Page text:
The six times the word “place” appears in the episode of Jacob’s dream of a ladder reaching heaven with angels ascending and descending corresponds to the six directions of a cube, the archetypal form of all space. Rabbi Yitzchak Ginsburgh in his book, Living in Divine Space, explains how the six directions of a cube relate to six constant mitzvot incumbent on all Jews, at all times, and in all places, as taught by Maimonides. In the introduction to the Sefer Hachinuch, it hints to a further connection between these six mitzvot and the six cities of refuge in ancient Israel, where those who killed inadvertently were given the opportunity to find haven in six cities of refuge.
Rabbi Ginsburgh teaches that a city of refuge in a spiritual and psychological sense still exists today in the form of Jewish meditation and specifically on meditating on these six constant mitzvot. Through contemplating the deeper meanings of the mitzvot and their manifold associations with the directions, the sefirot and various archetypal souls who represent these mitzvot and sefirot, one orients him or herself in the middle of the cube, creating a spiritual force field and a true center focus, with which one can then go out into the world.
The one meditating represents the middle, seventh point, which has its associations, as well as a mitzvah which “aspires” to be constant, as taught in the Talmud: “Would that a person pray all the day continually”. King David alluded to this when exclaiming: “And I am prayer.”
This meditation, based on the six directions of space, is one of the secrets of shaking the four species on the holiday of Succot to the six directions.
The six/seven mitzvot and their related associations are:
|Constant Mitzvah||Direction||Sefirah||Sefirah||Inner Sense||Soul|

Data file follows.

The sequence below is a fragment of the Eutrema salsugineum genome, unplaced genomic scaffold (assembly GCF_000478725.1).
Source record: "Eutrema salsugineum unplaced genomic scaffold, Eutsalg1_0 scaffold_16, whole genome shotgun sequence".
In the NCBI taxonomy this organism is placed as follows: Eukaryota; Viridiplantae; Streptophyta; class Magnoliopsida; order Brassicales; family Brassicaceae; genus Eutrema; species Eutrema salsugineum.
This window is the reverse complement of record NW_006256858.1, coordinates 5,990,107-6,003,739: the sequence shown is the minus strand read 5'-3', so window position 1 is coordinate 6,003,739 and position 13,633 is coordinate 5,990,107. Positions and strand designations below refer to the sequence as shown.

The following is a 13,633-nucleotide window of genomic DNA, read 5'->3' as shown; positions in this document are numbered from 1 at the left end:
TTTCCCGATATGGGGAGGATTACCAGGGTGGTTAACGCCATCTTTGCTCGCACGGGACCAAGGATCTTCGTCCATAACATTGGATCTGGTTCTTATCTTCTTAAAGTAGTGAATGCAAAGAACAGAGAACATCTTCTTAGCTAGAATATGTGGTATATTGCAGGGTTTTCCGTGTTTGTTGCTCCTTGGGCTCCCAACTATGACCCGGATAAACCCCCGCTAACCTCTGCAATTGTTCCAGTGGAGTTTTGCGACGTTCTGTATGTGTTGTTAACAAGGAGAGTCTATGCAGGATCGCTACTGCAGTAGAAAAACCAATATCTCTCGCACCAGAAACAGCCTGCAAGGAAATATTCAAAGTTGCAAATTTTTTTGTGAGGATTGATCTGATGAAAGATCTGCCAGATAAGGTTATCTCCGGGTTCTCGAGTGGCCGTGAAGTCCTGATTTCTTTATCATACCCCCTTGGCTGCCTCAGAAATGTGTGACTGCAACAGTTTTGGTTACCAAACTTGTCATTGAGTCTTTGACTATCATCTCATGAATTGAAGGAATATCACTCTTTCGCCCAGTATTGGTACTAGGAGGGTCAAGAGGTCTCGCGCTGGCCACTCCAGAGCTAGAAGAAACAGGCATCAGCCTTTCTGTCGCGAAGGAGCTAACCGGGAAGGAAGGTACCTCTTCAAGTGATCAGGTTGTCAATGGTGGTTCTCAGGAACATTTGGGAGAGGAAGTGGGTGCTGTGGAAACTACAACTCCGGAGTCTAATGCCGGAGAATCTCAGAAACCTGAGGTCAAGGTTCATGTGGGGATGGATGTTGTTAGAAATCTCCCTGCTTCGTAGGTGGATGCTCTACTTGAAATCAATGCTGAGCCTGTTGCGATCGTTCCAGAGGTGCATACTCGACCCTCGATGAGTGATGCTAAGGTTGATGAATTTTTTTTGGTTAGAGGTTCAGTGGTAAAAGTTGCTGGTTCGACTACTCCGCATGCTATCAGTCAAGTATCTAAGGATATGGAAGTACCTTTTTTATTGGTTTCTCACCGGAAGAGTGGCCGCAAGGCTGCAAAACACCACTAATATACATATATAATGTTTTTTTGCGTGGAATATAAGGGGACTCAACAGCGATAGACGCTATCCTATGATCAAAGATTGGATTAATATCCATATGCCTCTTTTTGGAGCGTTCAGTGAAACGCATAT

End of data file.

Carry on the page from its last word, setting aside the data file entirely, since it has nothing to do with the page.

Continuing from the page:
|Belief in existence of God||Above||Netzach||Victory||Security||Moses|
|Not believing in other gods||Below||Hod||Glory||Acknowledgment||Aaron|
|Belief that God is One||Front/East||Tiferet||Beauty||Compassion||Jacob|
|Love of God||Right/South||Chesed||Kindness||Love||Abraham|
|Fear/Awe of God||Left/North||Gevurah||Strength||Fear||Isaac|
|Not straying after negative thoughts||Behind/West||Yesod||Foundation||Truth||Joseph|
The above chart is the skeleton of the meditation, which is at once mystically potent, yet very practical in its application to daily life. Once the associations are learned there is no limit of depths that can be reached through this and other forms of Jewish meditation.
Meditation in a sense is creating a dream state, where the conscious and subconscious elements of the psyche, the intellect and the emotions merge together in harmony and creative endeavor. As in a dream, meditation lifts us above the strictures of time and space, giving leave of the soul to soar to the heart of heaven. Afterwards, one needs to interpret the meditation, just as a dream needs interpreting, in order to fully integrate that which was learned and gained by the experience.
For those who take the time and make the effort to meditate and contemplate the deep secrets of time and space hidden in the Torah, one is able to come to the same conclusion as Jacob: “How awesome is this place! This in none other than the house of God and this is the gate of the heavens.”